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Pituitary Hormone In Menopause Under Study

Armen Hareyan's picture

Regulating a hormone abundant in women approaching menopause could offer alternatives for hormone replacement therapy, Medical College of Georgia researchers say.

Follicle-stimulating hormone, released by the pituitary gland, is involved in controlling the menstrual cycle and the production of eggs by the ovaries. Researchers want to know if the hormone, which peaks after menopause, may also play a role in an inflammatory process that leads to bone loss and blood vessel damage.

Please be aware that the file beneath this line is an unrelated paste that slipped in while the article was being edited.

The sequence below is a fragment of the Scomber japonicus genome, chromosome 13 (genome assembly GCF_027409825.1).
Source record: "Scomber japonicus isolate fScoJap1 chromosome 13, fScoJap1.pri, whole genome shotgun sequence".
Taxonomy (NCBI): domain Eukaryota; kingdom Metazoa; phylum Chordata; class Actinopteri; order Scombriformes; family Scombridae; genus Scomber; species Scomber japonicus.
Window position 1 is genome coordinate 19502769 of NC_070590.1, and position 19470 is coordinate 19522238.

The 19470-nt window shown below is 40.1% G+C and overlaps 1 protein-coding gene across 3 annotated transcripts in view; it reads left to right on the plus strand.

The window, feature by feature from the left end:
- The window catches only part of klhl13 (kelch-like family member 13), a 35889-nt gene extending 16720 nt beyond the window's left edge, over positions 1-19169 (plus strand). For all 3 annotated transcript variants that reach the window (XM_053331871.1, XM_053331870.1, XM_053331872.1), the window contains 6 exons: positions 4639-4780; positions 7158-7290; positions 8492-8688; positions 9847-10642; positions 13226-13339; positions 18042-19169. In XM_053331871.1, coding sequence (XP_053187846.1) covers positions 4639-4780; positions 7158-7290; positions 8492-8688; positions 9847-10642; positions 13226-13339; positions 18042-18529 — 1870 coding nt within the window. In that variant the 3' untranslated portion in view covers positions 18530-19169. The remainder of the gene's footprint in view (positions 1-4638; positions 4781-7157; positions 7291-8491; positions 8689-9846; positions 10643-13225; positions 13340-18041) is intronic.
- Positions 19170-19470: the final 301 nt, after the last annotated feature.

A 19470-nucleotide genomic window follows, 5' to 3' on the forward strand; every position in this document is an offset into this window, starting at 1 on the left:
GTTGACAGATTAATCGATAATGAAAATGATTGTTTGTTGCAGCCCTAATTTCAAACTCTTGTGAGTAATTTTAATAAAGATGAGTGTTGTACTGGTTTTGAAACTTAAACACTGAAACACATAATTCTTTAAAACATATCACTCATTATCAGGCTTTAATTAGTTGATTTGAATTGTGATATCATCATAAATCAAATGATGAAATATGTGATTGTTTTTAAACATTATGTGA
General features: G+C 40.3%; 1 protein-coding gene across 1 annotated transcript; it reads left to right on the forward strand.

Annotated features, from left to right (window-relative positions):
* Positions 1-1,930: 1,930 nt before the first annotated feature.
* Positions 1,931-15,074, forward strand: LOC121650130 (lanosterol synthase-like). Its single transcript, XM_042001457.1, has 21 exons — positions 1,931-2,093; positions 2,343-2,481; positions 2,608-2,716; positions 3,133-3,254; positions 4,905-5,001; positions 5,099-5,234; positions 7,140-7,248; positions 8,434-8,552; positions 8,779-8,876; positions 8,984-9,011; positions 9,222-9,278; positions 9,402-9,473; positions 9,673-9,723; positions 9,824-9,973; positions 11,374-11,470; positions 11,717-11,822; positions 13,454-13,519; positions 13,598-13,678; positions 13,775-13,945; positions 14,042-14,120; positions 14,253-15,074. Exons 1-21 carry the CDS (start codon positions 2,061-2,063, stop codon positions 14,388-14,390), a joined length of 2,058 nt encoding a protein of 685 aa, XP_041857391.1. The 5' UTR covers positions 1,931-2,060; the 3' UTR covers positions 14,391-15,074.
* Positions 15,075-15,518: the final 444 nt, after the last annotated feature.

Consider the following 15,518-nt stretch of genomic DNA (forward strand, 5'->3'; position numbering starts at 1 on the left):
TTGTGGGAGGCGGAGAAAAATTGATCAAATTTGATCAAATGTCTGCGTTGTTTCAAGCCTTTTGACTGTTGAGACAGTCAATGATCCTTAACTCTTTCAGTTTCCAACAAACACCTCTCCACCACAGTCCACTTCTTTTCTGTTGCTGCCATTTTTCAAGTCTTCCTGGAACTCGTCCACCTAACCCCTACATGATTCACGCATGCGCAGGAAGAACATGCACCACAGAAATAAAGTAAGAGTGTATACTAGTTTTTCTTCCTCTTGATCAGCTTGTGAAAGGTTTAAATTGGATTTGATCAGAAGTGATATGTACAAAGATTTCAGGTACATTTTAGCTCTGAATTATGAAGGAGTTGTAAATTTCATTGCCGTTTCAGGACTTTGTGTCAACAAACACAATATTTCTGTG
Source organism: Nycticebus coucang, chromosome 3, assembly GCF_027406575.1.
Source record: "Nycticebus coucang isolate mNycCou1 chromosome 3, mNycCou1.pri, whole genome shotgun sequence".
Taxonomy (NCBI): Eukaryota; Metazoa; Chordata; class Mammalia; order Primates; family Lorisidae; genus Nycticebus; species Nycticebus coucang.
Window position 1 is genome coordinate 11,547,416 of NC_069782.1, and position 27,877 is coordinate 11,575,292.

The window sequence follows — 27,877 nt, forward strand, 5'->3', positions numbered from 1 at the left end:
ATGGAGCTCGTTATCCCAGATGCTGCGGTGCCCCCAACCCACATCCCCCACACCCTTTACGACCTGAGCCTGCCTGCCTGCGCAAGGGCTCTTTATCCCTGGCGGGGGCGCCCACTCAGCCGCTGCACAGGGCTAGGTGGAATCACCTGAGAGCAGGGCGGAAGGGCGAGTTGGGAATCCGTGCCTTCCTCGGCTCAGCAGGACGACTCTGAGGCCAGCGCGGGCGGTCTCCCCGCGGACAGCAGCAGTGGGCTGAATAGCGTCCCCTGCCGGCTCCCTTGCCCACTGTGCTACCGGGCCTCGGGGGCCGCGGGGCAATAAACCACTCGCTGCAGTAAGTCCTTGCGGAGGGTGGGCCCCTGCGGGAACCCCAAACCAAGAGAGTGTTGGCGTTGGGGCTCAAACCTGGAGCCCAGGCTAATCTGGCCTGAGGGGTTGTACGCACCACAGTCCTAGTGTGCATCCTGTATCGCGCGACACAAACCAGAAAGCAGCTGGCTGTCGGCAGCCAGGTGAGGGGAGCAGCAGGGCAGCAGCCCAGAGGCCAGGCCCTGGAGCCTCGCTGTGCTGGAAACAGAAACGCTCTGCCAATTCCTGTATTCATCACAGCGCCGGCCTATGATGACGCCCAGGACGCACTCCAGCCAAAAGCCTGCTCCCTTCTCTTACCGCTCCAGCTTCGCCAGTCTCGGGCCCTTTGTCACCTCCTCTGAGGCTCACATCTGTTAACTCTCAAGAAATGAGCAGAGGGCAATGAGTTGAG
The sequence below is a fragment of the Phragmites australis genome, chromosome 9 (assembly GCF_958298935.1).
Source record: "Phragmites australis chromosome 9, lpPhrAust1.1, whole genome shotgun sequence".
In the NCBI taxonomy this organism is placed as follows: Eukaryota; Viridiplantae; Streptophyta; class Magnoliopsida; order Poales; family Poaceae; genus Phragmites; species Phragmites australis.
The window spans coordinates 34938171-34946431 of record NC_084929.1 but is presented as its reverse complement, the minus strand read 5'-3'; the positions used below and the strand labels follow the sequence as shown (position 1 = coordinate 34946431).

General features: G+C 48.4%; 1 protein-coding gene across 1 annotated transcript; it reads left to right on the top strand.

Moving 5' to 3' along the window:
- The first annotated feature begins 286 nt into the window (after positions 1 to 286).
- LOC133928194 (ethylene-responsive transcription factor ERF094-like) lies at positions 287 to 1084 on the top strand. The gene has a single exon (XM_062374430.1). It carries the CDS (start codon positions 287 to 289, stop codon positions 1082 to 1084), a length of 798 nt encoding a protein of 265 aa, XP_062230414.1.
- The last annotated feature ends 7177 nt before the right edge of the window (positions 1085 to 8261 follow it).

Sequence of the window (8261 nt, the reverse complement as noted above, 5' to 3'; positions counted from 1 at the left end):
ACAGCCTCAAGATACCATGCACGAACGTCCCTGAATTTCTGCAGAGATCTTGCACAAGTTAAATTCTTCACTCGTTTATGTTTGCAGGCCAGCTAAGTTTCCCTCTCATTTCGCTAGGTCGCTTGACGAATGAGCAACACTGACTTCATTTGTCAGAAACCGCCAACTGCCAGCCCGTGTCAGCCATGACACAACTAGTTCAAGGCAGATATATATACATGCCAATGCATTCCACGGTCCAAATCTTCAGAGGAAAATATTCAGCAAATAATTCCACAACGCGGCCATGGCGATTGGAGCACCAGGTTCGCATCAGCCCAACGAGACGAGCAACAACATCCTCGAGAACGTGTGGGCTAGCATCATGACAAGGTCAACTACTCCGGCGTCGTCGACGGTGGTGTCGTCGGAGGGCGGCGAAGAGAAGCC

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The possible health effects of such high concentrations have not received much attention, says Dr. Joseph Cannon, associate dean for research and Kellett Chair in the School of Allied Health Sciences.

Most research has instead focused on the dramatic decrease in estrogen production during that time. "The loss of estrogen is often associated with health problems like osteoporosis and cardiovascular disease, but it is not the only hormone that changes at menopause," he says.

To identify implications of high levels of FSH, Dr. Cannon and an interdisciplinary research team are studying the effect of FSH on white blood cells with a $340,000 two-year grant from the National Institutes of Health.

"It is thought that during menopause, estrogen is no longer present in sufficient amounts to inhibit the production of proteins produced by white blood cells, known as cytokines," he says. "Cytokines are like the hormones of the immune system